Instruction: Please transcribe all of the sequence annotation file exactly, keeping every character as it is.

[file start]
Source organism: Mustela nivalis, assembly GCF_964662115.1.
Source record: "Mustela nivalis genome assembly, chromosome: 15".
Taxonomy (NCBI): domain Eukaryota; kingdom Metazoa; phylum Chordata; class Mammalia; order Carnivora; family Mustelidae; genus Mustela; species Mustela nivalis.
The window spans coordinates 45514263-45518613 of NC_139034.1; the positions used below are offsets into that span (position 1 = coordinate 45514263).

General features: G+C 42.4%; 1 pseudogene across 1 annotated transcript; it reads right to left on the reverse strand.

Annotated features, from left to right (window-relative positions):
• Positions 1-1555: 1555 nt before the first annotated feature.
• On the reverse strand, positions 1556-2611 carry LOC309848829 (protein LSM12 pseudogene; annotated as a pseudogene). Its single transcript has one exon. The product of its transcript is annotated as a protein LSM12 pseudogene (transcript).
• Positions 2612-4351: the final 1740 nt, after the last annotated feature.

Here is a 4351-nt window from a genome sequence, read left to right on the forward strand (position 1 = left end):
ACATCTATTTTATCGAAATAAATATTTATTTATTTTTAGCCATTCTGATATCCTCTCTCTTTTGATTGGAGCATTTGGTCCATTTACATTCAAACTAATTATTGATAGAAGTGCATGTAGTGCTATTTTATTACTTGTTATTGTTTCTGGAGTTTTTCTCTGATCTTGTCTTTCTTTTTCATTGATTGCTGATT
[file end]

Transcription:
Source organism: Mustela nivalis, assembly GCF_964662115.1.
Source record: "Mustela nivalis genome assembly, chromosome: 15".
Taxonomy (NCBI): domain Eukaryota; kingdom Metazoa; phylum Chordata; class Mammalia; order Carnivora; family Mustelidae; genus Mustela; species Mustela nivalis.
The window spans coordinates 45514263-45518613 of NC_139034.1; the positions used below are offsets into that span (position 1 = coordinate 45514263).

General features: G+C 42.4%; 1 pseudogene across 1 annotated transcript; it reads right to left on the reverse strand.

Annotated features, from left to right (window-relative positions):
• Positions 1-1555: 1555 nt before the first annotated feature.
• On the reverse strand, positions 1556-2611 carry LOC309848829 (protein LSM12 pseudogene; annotated as a pseudogene). Its single transcript has one exon. The product of its transcript is annotated as a protein LSM12 pseudogene (transcript).
• Positions 2612-4351: the final 1740 nt, after the last annotated feature.

Here is a 4351-nt window from a genome sequence, read left to right on the forward strand (position 1 = left end):
ACATCTATTTTATCGAAATAAATATTTATTTATTTTTAGCCATTCTGATATCCTCTCTCTTTTGATTGGAGCATTTGGTCCATTTACATTCAAACTAATTATTGATAGAAGTGCATGTAGTGCTATTTTATTACTTGTTATTGTTTCTGGAGTTTTTCTCTGATCTTGTCTTTCTTTTTCATTGATTGCTGATT